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What you should know about the weak rupee
The Indian rupee hit its lowest in 2013 recently. It fell 3% in May 2013 and the trend is expected to continue. This is despite strong foreign fund flows.
Here’s why the currency is under pressure:
Strengthening Dollar: The US dollar strengthened globally in anticipation of an end to the loose monetary policy of the US Federal Reserve, the US central bank. It had said that it would continue to print money as long as needed to stimulate growth in the US. If the US stops this programme, it would mean demand for the US dollars would remain high but supply would slow down. Most emerging economy currencies weakened. In India, a factor that influenced the strong US dollar was also the demand from oil importers. “Participants were overly short on the US Dollar. All in all, it was the market which was vulnerable to a short squeeze,” said a Kotak Securities report.
Widening current account deficit (CAD): The rupee fall comes despite strong foreign flows into stocks and debt markets this year. Finance minister P Chidambaram continues to be on road shows overseas ever since he presented the Union budget selling the India story to foreign institutional investors. Worsening trade deficit is bad news for the rupee as the demand for US dollars goes up.
April and May are seasonally the worst months for the country’s trade deficit. Sectors such as fertilizers, chemicals and oil see a seasonal pickup in imports ahead of the sowing season. The current account deficit, which is the difference between the outflow and inflow of foreign currency, touched a record high of 6.7% in the December quarter of FY13 on the back of rising oil prices and imports. A higher current account deficit weakens the currency.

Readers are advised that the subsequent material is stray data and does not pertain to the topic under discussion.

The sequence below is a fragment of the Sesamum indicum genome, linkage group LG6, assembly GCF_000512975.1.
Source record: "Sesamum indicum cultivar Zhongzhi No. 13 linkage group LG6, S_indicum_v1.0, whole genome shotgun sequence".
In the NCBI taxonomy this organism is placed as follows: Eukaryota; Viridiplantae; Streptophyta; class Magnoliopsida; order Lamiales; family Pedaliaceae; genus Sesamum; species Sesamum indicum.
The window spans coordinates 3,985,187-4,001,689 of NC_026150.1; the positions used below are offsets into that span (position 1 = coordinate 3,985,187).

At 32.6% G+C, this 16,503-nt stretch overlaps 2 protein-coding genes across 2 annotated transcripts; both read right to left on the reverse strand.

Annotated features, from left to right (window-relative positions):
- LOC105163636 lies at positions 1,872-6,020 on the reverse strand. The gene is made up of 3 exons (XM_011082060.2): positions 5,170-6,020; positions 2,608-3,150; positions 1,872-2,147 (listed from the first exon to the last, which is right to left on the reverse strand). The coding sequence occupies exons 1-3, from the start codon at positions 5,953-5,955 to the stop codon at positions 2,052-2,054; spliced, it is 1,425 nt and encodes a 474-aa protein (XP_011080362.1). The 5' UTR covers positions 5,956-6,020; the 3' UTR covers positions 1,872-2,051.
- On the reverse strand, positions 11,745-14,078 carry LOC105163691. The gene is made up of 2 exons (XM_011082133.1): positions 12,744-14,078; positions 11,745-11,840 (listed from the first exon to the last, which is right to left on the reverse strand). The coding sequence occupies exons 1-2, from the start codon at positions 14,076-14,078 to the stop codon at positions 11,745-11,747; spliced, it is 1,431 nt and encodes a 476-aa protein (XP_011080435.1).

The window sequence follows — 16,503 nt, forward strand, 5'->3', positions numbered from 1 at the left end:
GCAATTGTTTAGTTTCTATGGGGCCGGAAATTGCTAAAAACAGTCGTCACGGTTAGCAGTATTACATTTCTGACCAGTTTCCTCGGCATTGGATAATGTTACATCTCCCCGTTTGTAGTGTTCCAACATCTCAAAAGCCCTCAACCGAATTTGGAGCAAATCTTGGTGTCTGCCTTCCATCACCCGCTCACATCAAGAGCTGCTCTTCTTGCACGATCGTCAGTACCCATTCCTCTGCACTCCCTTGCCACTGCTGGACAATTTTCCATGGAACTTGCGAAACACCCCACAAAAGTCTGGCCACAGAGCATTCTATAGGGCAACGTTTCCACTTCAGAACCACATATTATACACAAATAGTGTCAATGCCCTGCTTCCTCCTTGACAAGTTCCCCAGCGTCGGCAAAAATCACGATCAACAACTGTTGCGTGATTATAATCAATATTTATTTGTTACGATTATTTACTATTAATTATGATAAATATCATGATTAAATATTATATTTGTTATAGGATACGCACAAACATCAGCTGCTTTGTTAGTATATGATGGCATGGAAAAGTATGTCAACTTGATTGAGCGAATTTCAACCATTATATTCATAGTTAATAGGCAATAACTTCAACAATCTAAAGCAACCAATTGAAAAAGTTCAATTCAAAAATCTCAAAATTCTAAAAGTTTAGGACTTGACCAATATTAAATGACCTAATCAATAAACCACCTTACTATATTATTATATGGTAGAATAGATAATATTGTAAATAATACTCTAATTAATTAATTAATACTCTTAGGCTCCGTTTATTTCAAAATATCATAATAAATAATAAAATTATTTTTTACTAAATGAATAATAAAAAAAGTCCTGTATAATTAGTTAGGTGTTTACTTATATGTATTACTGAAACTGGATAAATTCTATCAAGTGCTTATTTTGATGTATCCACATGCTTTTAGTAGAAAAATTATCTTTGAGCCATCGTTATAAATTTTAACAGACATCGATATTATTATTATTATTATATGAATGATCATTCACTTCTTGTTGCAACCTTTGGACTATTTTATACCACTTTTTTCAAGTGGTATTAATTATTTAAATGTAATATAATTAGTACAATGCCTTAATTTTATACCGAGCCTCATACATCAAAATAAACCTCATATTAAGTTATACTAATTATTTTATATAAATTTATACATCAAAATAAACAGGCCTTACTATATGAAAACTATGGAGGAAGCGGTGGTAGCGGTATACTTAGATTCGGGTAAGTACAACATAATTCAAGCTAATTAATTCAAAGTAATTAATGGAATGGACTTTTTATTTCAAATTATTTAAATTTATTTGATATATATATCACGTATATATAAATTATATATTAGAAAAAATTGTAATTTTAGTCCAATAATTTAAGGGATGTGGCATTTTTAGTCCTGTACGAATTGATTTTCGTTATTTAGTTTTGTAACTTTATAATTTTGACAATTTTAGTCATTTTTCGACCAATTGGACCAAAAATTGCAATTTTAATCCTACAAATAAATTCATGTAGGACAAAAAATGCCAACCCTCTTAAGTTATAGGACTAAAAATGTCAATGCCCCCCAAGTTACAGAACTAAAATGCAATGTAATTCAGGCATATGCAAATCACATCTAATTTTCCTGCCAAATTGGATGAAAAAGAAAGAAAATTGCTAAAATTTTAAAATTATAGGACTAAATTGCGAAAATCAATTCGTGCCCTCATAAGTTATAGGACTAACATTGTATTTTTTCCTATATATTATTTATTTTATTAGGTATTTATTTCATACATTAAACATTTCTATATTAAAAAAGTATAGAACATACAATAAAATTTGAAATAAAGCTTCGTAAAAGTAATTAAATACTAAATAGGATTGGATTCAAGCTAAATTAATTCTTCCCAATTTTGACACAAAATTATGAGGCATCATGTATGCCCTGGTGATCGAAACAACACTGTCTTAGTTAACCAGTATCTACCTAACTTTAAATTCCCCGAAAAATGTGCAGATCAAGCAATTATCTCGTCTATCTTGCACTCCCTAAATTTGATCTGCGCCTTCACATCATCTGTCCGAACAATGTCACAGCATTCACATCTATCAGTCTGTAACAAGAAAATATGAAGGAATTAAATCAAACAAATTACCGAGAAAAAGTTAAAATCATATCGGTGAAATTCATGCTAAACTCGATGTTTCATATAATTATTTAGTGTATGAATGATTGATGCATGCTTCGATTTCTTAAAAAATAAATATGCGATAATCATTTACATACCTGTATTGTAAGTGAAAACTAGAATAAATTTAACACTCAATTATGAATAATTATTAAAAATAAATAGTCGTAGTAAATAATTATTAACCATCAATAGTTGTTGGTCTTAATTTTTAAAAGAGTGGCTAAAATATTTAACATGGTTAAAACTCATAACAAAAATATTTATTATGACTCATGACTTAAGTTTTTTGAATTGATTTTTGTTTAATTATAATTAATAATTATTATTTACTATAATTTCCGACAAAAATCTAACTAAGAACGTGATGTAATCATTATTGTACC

RBI dollar-buying: The Reserve Bank of India (RBI) is back in the foreign exchange market and bought $820 million in March to shore up reserves, according to its latest bulletin. RBI intervened significantly since 2008 to buoy the Indian rupee by selling foreign exchange. India’s imports are rising and exports are slow. This means if India were to use foreign exchange reserves to pay for imports, it would be possible to do so only for 7 months. This is the lowest level since 1997, according to one media report.
Outlook The outlook is mixed as a fall in gold prices along with tightening of rules may mean a marginal slowdown in its imports. However, very few analysts expect a sharp rally in the rupee. The dollar buying by Reserve Bank of India, finance minister’s trips overseas for foreign inflows, weak exports and strengthening of US dollar against major global currencies point to a weakness in the rupee going forward.
A key factor hurting the value of the rupee is the continuous surge in gold imports. India imported gold worth $ 7.5bn in April 2013. This was a sharp jump from $3.1bn in March 2013. To put this number in perspective, India’s trade deficit, the excess of imports over exports, stood at $17.8bn in April 2013 against $ 10.3bn in March 2013, according to the government data. To keep up with the demand for US dollars, India needs more foreign inflows in the form of capital flows and foreign direct investment. Strong FII inflows in equity and debt market along with foreign direct investment could help.